For me, this is two less reruns of M*A*SH a day.  When you think of it in this manner, the task
becomes much simpler.  By adjusting our
priorities, we can expand our thinking. 

Reading increases our analytical tools such
as judgement and problem solving. 
Through our reading we gain wider varieties of experiences which can
guide us through problem solving.  Most
often, our experiences are not unique. 
There is usually an aspect of what we are doing which has been
successfully tackled at one time or another by a great leader.  Abraham Lincoln had to gain consensus among
his leadership team to accomplish what he did. 
This consensus building was his reason for success.  A modern-day leader can look to this example,
build on it, and use it to hone his or her consensus building skills.  Abraham Lincoln is not unique in this
arena.  A lot can be learned from Dwight
Eisenhower’s leadership capabilities as he organized the Allied forces in World
War II.  Through reading, we experience
these successes and can apply them in our day to day leadership activities.  I can go on and on citing examples of great
leadership examples.  It is through our
reading experiences we are placed into the shoes of these great leaders.

Action Plan

In this chapter, I have discussed the
advantages of reading for your professional success and personal growth.  However, as a leader, the advantages are
amplified.  As a leader you are depended
on to be curious and to guide your team to success.  As a reader, you gain the tools for which to
do so.  These tools are acquired by
retracing the steps other leaders have taken. 
Another advantage is to gain additional insight into people.  Through fiction, we can gain additional
perspectives which guide our decision making. 
We open new avenues of information available to us to guide our organization.  Without this additional information, we are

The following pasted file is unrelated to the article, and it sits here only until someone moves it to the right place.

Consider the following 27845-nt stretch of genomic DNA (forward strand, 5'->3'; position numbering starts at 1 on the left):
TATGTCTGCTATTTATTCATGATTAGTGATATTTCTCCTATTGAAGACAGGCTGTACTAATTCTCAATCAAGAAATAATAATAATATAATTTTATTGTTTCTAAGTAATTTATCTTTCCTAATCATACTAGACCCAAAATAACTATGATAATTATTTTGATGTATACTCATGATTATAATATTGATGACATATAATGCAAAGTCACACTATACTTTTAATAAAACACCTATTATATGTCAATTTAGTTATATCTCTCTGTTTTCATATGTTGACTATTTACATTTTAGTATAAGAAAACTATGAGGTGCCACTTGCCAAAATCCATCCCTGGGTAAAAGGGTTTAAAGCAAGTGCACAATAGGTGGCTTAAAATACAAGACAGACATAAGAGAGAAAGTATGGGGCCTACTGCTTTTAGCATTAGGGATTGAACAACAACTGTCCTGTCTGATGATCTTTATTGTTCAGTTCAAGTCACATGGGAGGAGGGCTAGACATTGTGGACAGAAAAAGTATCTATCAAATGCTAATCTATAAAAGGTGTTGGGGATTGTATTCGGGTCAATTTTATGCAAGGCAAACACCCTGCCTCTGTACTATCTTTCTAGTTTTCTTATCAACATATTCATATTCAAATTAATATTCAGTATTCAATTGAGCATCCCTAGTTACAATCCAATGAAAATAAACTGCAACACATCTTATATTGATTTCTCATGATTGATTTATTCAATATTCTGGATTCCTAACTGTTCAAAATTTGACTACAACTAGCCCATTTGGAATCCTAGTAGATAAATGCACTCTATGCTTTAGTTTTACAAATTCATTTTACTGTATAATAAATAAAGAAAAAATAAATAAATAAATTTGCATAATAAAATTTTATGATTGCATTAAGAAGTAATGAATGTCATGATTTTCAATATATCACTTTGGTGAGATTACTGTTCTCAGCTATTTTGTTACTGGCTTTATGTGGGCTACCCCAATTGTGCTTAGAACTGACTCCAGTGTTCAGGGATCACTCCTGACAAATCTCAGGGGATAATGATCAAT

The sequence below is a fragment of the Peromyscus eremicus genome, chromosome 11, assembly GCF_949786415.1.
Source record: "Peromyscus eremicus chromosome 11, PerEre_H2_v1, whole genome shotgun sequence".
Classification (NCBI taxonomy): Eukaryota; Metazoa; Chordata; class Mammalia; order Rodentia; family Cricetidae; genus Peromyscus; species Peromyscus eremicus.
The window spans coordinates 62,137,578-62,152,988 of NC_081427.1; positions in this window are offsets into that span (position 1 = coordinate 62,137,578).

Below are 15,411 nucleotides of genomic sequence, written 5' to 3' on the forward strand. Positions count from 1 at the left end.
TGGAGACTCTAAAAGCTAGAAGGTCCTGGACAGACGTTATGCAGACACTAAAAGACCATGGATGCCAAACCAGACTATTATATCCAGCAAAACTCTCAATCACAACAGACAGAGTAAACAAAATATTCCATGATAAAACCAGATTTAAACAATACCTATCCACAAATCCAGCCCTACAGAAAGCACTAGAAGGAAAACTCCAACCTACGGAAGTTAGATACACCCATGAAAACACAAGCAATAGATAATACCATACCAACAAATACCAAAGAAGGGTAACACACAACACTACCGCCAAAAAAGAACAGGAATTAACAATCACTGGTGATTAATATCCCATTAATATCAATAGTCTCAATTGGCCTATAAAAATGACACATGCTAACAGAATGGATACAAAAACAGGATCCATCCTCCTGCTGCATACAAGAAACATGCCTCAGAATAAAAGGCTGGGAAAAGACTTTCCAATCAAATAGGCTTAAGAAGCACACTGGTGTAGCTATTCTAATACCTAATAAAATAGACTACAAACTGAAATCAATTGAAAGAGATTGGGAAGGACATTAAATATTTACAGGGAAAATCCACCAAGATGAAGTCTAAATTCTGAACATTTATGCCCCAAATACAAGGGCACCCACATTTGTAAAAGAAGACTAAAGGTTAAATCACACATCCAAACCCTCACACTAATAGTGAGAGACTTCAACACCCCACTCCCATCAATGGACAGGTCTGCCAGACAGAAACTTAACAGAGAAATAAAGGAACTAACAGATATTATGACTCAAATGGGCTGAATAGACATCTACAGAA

destined to be one-dimensional and uninspired. 

It takes a source of constant inspiration to
be a leader.  This is gained through
reading a variety of books and material. 
Self-help books inspire us to gain additional attributes as a leader to
better serve our teams.  Biographies help
us to understand the mindset of others and how they became successful.  Professional journals and publications
provide us with the information it takes to remain current.  In addition, there are numerous threads,
blogs, and other information out there which allow us to remain relevant.  Without this input, we become irrelevant and wither
away.

What should we do to enhance our reading
experience while still recharging?  Much
like the rituals we have before we go to bed each night; setting out the
clothes for the following day, brushing our teeth, or walking the dog, reading
is a ritual we can establish which provides as much value as these other tasks.  Often, I have several books going at
once.  These may be fiction, nonfiction,
and self-help.  With this I can read what
my mind is attuned to at any specific time. 
This enhances my ability to relax. 
As I talked with leaders in the research for this book, I found a large
number of them have the same habit.  The
following suggestions can be followed as you develop your reading habit:

·       Spend a minimum of fifteen minutes each day
reading, successful CEOs spend 30-45.

·       Read what interests you

·       Mix up your reading.

·       Explore new genres to expand your horizon.

·       Do not be afraid to take a leap into the
unknown.  You may be surprised at what
you find.

·       Think of possibly joining or starting a book
club.  It is more fun when you take
others along on your journey.

·       Some books are better if you read a bit then
go back to it.  Self-help books, for
example, are sometimes easier to digest by chapter.

·       If a book is made into a movie, try to read
the book before seeing the movie.  You
gain additional perspective into the characters.

As you embark on your reading journey, take
time to reflect a bit.  When you find an
interesting book, talk to friends and co-workers about it.  This reinforces the quality of the book to
you and enhances your overall experience. 
Overall, I believe you will be satisfied with your new adventures in
reading.  You will become better rounded,
more interesting, and have a lot to talk about at cocktail parties and
networking events.

i
Bergland, C. (2014). Reading Improves Brain Connectivity and Function.
Psychology Today. January 4, 2014 as retrieved January 3, 2018 from: https://www.psychologytoday.com/blog/the-athletes-way/201401/reading-fiction-improves-brain-connectivity-and-function

 

ii Reading
Statistics (2018). Statistic Brain. As retrieved January 3, 2018 from: https://www.statisticbrain.com/reading-statistics/

 

iii
LaRosa, J (2017). $9.9 Billion Self-Improvement Market Challenged By Younger
and More Demanding Millennials, Changing Technology. WebWire. As retrieved
January 3, 2018 from: https://www.webwire.com/ViewPressRel.asp?aId=211649